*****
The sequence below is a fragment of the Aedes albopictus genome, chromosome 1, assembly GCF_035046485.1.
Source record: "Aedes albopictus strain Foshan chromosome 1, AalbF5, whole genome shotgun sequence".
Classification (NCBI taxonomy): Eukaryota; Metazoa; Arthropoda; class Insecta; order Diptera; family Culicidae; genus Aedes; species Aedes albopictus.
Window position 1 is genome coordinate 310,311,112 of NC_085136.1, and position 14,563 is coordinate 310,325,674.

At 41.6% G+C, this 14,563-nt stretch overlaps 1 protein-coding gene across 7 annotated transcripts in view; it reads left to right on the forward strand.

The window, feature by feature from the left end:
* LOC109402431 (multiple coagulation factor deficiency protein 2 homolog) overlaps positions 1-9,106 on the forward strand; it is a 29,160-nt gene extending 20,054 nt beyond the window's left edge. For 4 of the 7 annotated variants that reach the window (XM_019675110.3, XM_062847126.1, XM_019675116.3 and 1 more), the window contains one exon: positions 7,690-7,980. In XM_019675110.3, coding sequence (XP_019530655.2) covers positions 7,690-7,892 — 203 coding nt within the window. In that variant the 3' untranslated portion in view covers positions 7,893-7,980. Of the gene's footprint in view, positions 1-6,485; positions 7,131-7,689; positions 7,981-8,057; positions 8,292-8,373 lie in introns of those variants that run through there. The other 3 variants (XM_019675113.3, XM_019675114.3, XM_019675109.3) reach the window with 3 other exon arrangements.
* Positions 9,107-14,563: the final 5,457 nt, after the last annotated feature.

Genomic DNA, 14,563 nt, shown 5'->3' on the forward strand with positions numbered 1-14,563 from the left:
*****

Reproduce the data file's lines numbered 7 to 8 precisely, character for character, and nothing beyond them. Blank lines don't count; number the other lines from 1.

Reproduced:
* LOC109402431 (multiple coagulation factor deficiency protein 2 homolog) overlaps positions 1-9,106 on the forward strand; it is a 29,160-nt gene extending 20,054 nt beyond the window's left edge. For 4 of the 7 annotated variants that reach the window (XM_019675110.3, XM_062847126.1, XM_019675116.3 and 1 more), the window contains one exon: positions 7,690-7,980. In XM_019675110.3, coding sequence (XP_019530655.2) covers positions 7,690-7,892 — 203 coding nt within the window. In that variant the 3' untranslated portion in view covers positions 7,893-7,980. Of the gene's footprint in view, positions 1-6,485; positions 7,131-7,689; positions 7,981-8,057; positions 8,292-8,373 lie in introns of those variants that run through there. The other 3 variants (XM_019675113.3, XM_019675114.3, XM_019675109.3) reach the window with 3 other exon arrangements.
* Positions 9,107-14,563: the final 5,457 nt, after the last annotated feature.